Review: 'Chronicle' makes good sense of the truly absurd

In Chronicle, Andrew (Dane DeHaan) and his friends acquire telekinetic powers after contact with what appears to be extraterrestrial debris. 
In Chronicle, Andrew (Dane DeHaan) and his friends acquire telekinetic powers after contact with what appears to be extraterrestrial debris. 
Published Feb. 6, 2012

You know Chronicle is science fiction when high school students name-check Plato and Schopenhauer as if those philosophers are rock stars. Then things get weirder.

Chronicle is yet another movie supposedly cobbled from amateur video of extraordinary events. It's also the smartest example of that conceit I've seen since The Blair Witch Project hit the record button, with a practical explanation for each camera angle capturing supernatural actions. I swear as soon as a question of how this could happen popped into my head, the movie had an answer. After a while you just sit back and smile at a gimmick well done.

Beyond the fantasy, Chronicle also keeps the idea of a bullied victim striking back surprisingly grounded. The principal camera belongs to Andrew Detmer (Dane DeHaan), a supremely uncool senior with an abusive alcoholic father, dying mother and classmates pouncing on his every awkward moment. There's nothing at all special about Andrew and then suddenly there is, and his tormentors will pay dearly.

Taken under the wing of his cool cousin, Matt (Alex Russell), and the biggest man on campus, Steve (Michael B. Jordan), Andrew records their exploration of a sinkhole leading to what appears to be extraterrestrial debris. Contact leaves the boys with telekinetic powers, enabling them to move objects and later fly. Matt lays down three rules: Don't use the power against humans, in anger or in public. Andrew will break all three.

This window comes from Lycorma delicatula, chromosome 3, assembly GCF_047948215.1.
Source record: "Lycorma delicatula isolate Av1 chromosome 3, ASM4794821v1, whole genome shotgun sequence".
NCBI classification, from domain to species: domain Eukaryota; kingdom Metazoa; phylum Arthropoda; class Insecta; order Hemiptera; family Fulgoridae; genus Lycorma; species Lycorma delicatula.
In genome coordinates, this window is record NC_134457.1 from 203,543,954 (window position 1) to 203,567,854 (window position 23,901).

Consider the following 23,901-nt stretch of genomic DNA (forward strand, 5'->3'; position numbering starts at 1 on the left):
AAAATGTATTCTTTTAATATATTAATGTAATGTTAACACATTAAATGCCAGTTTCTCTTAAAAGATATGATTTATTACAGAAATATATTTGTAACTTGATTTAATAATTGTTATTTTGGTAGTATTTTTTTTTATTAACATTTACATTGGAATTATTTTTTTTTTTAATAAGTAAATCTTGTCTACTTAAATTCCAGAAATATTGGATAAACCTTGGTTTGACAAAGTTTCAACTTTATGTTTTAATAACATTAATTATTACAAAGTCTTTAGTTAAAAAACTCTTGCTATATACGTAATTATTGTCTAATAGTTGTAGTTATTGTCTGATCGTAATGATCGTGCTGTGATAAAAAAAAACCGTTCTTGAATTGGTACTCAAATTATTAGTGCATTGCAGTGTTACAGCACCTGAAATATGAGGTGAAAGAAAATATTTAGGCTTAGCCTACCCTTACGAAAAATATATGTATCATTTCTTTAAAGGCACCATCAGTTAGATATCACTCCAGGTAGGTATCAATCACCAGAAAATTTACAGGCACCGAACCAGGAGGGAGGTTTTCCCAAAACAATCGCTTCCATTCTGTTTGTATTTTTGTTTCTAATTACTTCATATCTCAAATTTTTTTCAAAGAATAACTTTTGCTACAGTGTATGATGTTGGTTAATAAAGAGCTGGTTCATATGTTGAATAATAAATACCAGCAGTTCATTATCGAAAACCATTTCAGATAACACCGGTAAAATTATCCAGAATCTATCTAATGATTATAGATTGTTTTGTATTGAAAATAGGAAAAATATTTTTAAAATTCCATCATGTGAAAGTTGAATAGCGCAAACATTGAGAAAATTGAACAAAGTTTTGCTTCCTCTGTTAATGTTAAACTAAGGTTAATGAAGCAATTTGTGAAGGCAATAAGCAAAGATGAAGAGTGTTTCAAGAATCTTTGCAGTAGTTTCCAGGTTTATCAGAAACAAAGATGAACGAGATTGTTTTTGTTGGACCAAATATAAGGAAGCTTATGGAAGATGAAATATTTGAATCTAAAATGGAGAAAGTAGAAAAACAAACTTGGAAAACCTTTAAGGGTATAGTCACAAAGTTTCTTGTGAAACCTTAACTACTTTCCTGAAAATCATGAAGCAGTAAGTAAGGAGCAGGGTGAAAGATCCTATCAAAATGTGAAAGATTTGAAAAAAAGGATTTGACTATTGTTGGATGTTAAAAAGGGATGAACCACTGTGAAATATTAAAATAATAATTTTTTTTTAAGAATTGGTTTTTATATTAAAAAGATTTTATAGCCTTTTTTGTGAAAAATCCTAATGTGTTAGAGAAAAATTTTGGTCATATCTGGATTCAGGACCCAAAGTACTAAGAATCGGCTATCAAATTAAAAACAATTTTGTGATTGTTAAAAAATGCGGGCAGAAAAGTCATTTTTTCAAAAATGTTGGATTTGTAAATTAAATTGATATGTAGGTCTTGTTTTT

At first the power is used just for fun, with the guys tossing a football in the stratosphere and punking strangers. Andrew attains a measure of respect at school by wowing classmates with telekinetic tricks in a talent show and playing a dream game of beer pong. He almost loses his virginity until an embarrassing turn becomes gossip and he's back on the bottom rung again. Dad gets meaner, Mom gets sicker and Andrew snaps.

Director Josh Trank plays everything with total conviction to the impossible, smoothly disguising most of the movie's technical flaws. The flying sequences have the telltale appearance of actors strapped to harnesses, with the wires digitally removed. Several performances are all that can be expected from still-aspiring actors. But this movie moves briskly, refusing to allow time for nitpicking.

Screenwriter Max Landis (son of filmmaker John Landis) doesn't explain away everything, but he nails the key questions about how we see everything we're supposed to see. One classmate (Ashley Hinshaw) is a vlogger herself, police car and security cameras capture moments Andrew can't, and a violent finale atop Seattle's Space Needle is culled from the collateral flotsam of cellphone and laptop cameras telekinetically yanked from their owners.

Chronicle is so clever about the absurd, and so much fun to watch, that I'm almost disappointed the ending doesn't leave room for a sequel. Memo to Trank and Landis: Just pass along the telekinetic blessing/curse, drop in a Kierkegaard reference and let it fly.

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Steve Persall can be reached at or (727) 893-8365.